UC Berkeley Posts 86 Full Courses on iTunes U

I have posted many times about what a huge proponent I am of iTunes U as a resource for educators, students, and lay individuals with a passing interest in various subjects (history classes, philosophy, learning a foreign language, exploring world politics, etc). I recently posted an article focusing on how individuals who already have college and graduate degrees can use online resources to bolster or even change their careers: “Using Free Educational Resources to Boost or Changes Careers.”

Many Universities have embraced the online format and have begun publishing numerous classes in their catalogues online. These are not ‘new age’ online universities or small liberal arts colleges that none of us have heard mentioned. These are educational powerhouses, such as Yale, Harvard, MIT, and more.

In the past year, the University of California at Berkley as made a concerted effort to make large portions of the catalogue fully available online. Currently, the Spring 2012 catalogue, available on iTunes U has 86 full classes in mathematics, economics, history, the sciences, philosophy, law, and more. These courses range from introductory to advanced and are taught by the leaders in their field. You can view the entire catalogue by clicking here. Remember, you do not have to have an iPod or a Mac computer to play these courses. All that you need is iTunes on your computer (completely free software).

10 thoughts on “UC Berkeley Posts 86 Full Courses on iTunes U

  1. David

    Thanks for the heads up. The move by colleges into online ed has been more and more in the news recently. It feels like we’re on the verge of systemic change. I’m wondering how it will filter down to K-12.

  2. drkorfhage

    Thanks for the heads up. The move of college into online ed has been more and more in the news recently. It feels like we’re on the verge of systemic change. I’m wondering how it will filter down to K-12.

    1. Jennifer Carey Post author

      I can tell you that it is already there. What I highlight here are free courses, not something for which you will receive a degree. However, public and private schools are moving more and more towards online options. Almost all GED and home schooling programs are online. Some states, notably Virginia, are now making an online class a key component for graduation requirements. My school has recently paired with the Virtual Online High School (highlighted in the recent edition of the school magazine, the Trojan Voice)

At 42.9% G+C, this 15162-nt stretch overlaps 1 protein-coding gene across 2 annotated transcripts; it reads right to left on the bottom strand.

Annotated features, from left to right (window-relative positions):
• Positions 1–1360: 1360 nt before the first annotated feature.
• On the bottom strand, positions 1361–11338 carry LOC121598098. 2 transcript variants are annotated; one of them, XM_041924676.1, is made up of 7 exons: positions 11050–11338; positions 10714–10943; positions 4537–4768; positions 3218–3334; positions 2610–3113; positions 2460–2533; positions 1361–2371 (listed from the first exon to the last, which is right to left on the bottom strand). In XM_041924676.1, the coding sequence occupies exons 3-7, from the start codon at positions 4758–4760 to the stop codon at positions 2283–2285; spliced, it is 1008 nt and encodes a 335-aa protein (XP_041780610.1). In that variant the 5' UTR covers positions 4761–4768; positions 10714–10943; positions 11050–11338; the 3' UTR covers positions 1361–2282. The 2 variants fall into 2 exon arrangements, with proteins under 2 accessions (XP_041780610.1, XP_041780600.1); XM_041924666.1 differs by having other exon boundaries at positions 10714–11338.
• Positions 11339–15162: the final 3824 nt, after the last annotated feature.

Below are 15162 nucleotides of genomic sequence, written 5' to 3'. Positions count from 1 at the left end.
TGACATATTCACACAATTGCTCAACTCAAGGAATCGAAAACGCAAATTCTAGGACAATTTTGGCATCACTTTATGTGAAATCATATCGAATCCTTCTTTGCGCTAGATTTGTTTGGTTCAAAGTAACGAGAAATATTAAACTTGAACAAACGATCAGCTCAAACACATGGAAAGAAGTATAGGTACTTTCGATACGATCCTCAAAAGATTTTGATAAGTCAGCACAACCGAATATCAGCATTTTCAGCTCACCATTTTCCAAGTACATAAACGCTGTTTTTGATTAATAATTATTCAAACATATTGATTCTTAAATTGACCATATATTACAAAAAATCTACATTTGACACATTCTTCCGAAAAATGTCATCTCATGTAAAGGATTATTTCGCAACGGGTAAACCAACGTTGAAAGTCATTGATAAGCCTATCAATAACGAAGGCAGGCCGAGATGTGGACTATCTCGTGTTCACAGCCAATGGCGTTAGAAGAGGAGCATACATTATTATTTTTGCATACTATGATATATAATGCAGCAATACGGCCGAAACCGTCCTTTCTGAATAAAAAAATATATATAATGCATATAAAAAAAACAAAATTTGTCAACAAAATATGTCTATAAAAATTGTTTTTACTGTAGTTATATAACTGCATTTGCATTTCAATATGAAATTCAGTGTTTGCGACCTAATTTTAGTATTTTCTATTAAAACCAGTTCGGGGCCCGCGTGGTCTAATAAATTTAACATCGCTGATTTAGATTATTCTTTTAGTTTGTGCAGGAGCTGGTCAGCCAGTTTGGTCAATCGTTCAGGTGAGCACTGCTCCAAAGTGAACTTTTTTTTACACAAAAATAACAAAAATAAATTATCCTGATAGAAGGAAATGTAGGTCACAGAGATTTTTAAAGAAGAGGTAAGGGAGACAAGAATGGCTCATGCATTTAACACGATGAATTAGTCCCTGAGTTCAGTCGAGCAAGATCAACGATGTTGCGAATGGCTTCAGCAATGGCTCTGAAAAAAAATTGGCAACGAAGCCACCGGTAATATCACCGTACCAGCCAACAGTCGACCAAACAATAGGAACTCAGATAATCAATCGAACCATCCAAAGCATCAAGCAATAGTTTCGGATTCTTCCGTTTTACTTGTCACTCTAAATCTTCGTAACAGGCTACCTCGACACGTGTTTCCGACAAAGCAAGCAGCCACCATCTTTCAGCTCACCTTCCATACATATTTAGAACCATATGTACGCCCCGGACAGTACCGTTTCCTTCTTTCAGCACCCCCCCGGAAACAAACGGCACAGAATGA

1. drkorfhage

        I checked out the article–interesting. At our school, we’ve focused on the 1:1 laptop route to technology, rather than online ed. But I was thinking more broadly. My school is a “college prep” school–and it looks like yours is, too, since it’s in your mission statement. What happens to that sort of school when the traditional college model changes?

      2. Jennifer Carey Post author

        Well, I do think that our prep schools are more prepared and flexible to deal with rapid change than public schools – as we don’t have to deal with the massive bureaucracy and red tape. Still, I think that all schools are slow to change…

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  4. rsmease

    I’ve witnessed a lot of great coming out of Yale, Berkeley and (on a smaller scale) Stanford. I understand MIT has a lot of offer, though I’ve never given them a closer look.

    It seems to me the quality of the recording varies most as a result of how the professor approaches their new status as a recorded performer. I like the movement toward inclusive high education, yet I sympathize with the hesitation of professors who haven’t trained for an audience beyond the classroom.

  5. shannonjwhalen

    I have been planning to take up online courses in foreign language studies next year. Some people are telling me it would be best to go to a physical school rather than an online class. Can you give me hints on what to expect, and a comparison between going to a school or taking it online?

  6. Pingback: MIT DIY at iTunes University « betteroperations

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